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The Power of Habit: Why We Do What We Do in Life and Business

The Power of Habit

Ask anyone who’s ever tried to stop smoking or lose weight and they will tell you that it’s very hard. Even those who manage to change their behavior will often fall back to their old ways at some point, often during stressful or difficult times.

Why is it so hard to change what we do? Aren’t we in control of our own actions? Turns out, we’re not. Not consciously at least. When we repeatedly engage in a certain type of behavior, a small part of our brain called the basal ganglia stores the behavior and a habit is created. We no longer need to consciously think about it, we go on auto-pilot.

This is what The Power of Habit by Charles Duhigg is about. 
Most of our daily activities are based on habits. Putting toothpaste on our toothbrushes, packing lunch before going to work or backing your car out of the drive way.

The Habit Loop

Habits consist of three parts: (1) the cue (2) the routine and (3) the reward. The cue is what triggers your brain to go into automatic mode and which habit to use. The routine is the action that follows and the reward is the benefit that we experience that prompted us to create the habit to start with.

Example: Let’s say everyday on your way to work you walk by Starbucks and buy a muffin. The cue in this case is seeing the Starbucks, the routine is buying the muffin and the reward is the the pleasure that we get from eating it.

The reason why habits are so hard to break is that our brain connects the reward with the cue. As soon as we witness the cue, we anticipate the reward and a strong craving emerges. In the example, as soon as we see the Starbucks, we crave the muffin and the routine kicks in.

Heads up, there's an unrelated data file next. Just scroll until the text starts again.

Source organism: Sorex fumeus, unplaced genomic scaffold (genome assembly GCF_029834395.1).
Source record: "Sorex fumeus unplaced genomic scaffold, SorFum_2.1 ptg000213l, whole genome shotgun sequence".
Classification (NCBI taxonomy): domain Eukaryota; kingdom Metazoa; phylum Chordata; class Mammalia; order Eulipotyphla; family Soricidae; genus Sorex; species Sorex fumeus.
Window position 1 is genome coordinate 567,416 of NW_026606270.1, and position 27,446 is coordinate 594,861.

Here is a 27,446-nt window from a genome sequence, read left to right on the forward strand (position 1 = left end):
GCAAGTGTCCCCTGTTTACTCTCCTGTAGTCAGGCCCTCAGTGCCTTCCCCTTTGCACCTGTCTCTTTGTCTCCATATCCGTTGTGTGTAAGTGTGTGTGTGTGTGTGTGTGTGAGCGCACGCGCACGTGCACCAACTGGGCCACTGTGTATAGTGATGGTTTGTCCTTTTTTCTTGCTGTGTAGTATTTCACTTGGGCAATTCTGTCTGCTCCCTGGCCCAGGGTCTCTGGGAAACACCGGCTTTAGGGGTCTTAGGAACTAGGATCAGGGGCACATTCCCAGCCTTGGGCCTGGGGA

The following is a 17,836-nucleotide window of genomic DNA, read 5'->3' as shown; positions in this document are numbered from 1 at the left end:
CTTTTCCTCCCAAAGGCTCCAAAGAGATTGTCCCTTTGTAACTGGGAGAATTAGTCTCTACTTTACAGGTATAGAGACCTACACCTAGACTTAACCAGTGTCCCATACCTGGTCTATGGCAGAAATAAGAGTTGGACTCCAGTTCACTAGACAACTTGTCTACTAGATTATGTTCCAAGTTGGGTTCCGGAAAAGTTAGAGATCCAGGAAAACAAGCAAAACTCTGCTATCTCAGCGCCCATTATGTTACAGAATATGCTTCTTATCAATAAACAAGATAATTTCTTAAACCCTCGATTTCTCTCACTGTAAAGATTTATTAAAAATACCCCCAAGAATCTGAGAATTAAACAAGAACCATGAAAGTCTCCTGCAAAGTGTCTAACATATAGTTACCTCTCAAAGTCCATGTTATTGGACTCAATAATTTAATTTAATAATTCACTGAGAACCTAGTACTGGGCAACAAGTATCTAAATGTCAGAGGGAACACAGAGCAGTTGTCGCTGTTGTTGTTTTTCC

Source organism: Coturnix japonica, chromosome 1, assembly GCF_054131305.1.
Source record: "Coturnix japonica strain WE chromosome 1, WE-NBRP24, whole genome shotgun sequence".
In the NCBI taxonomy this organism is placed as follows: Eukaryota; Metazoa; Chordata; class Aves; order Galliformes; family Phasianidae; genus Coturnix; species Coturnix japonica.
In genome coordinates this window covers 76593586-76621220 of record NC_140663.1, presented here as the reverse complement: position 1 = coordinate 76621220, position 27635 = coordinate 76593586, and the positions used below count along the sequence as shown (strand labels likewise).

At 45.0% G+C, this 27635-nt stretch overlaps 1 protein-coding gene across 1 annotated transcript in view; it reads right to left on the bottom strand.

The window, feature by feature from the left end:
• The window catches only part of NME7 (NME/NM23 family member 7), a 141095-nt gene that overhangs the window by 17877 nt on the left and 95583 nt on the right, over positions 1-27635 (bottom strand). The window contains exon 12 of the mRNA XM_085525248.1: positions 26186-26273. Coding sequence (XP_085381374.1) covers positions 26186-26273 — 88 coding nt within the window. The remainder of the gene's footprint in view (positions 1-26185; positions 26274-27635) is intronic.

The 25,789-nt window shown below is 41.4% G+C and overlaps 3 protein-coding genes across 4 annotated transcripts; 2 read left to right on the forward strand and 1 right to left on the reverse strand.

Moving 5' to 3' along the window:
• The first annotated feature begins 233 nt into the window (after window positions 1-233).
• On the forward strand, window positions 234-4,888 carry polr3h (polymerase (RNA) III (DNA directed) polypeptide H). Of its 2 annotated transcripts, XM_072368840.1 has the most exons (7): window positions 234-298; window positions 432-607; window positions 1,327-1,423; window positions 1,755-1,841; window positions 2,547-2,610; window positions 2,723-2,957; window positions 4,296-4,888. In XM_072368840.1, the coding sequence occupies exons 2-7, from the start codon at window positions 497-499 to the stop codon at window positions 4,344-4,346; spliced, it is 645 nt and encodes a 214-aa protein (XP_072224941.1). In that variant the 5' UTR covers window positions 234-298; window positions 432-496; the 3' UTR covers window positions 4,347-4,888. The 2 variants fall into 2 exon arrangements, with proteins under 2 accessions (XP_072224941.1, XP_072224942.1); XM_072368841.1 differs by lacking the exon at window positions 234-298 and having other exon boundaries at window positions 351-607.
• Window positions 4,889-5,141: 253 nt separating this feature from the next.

Breaking the Habit

To break a habit, we first need to find out what the exact reward is that we crave. What is it exactly that we crave about the reward? In our example, why do we want the muffin? Is it to satisfy our hunger? Is it the energy from the sugar? Or maybe it’s because we like to chat to the cashier.

To find out, we need to experiment and change the reward with something different. For the next few days, instead of buying a muffin we could get a coffee for example. The next few days, instead of going to the Starbucks, when we walk past we eat an apple. Or walk straight to work and chat with some colleagues before we start work.

By experimenting and seeing how different actions satisfy our craving we figure out what the craving was. Let’s say it turns out we craved satisfying our hunger. In that case, eating an apple on our way to work should work.

Notice how the cue and the reward are still the same (seeing the Starbucks and satisfying our hunger) but our routine has changed. Instead of walking in to buy a muffin, we replaced it with eating an apple.

Changing a habit this way is much more sustainable than to try to remove the habit. We could just tell ourselves that every time we walk past the Starbucks we’ll just be strong and not walk in. This may work for a while. But one day we’ll have a weak day and we’ll fall back into the habit.

Creating Habits

Other than changing undesirable habits, we can also create a desirable one. Let’s say we want to start going for a run every morning when we wake up. The cue could be seeing our sweat pants on a chair when we wake up. The routine is putting them on and going for a run. The reward is the good feeling we get from the run.

It takes about a month for our brain to create a habit and associate the reward with the cue, hence create a craving. Therefore, we need to force ourselves to go for a run each morning during this time. After a while, we’ll wake up, see the sweat pants and experience the good feeling that we get from running just by looking at the pants.

Conclusion

To change our life, we need to change our habits. In the words of William James, “All our life, so far as it has definite form, is but a mass of habits - practical, emotional, and intellectual - systematically organized for our weal or woe, and bearing us irresistibly toward our destiny, whatever the latter may be.”

The Power of Habit tells us why we do what we do and how to change it. Breaking undesirable habits and creating desirable ones can significantly change our life.

This is a book review of The Power of Habit: Why We Do What We Do in Life and Business, written by Charles Duhigg. It's available on Amazon.

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